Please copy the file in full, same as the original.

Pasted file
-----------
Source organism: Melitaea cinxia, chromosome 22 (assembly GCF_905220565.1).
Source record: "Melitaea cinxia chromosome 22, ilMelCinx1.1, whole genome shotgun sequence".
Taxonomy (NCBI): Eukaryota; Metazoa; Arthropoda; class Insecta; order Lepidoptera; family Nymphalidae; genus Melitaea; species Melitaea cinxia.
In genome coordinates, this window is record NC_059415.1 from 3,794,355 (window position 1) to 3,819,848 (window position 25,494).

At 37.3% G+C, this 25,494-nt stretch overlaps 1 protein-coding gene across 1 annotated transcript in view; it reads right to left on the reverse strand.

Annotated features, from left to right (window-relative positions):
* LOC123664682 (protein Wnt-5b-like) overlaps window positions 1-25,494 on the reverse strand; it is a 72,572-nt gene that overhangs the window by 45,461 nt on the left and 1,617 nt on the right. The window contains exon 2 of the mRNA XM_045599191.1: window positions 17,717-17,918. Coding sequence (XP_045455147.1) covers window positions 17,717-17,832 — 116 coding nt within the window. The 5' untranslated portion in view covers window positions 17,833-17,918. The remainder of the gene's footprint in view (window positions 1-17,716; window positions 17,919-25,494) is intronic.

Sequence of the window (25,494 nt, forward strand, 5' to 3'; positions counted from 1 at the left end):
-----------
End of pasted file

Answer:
Source organism: Melitaea cinxia, chromosome 22 (assembly GCF_905220565.1).
Source record: "Melitaea cinxia chromosome 22, ilMelCinx1.1, whole genome shotgun sequence".
Taxonomy (NCBI): Eukaryota; Metazoa; Arthropoda; class Insecta; order Lepidoptera; family Nymphalidae; genus Melitaea; species Melitaea cinxia.
In genome coordinates, this window is record NC_059415.1 from 3,794,355 (window position 1) to 3,819,848 (window position 25,494).

At 37.3% G+C, this 25,494-nt stretch overlaps 1 protein-coding gene across 1 annotated transcript in view; it reads right to left on the reverse strand.

Annotated features, from left to right (window-relative positions):
* LOC123664682 (protein Wnt-5b-like) overlaps window positions 1-25,494 on the reverse strand; it is a 72,572-nt gene that overhangs the window by 45,461 nt on the left and 1,617 nt on the right. The window contains exon 2 of the mRNA XM_045599191.1: window positions 17,717-17,918. Coding sequence (XP_045455147.1) covers window positions 17,717-17,832 — 116 coding nt within the window. The 5' untranslated portion in view covers window positions 17,833-17,918. The remainder of the gene's footprint in view (window positions 1-17,716; window positions 17,919-25,494) is intronic.

Sequence of the window (25,494 nt, forward strand, 5' to 3'; positions counted from 1 at the left end):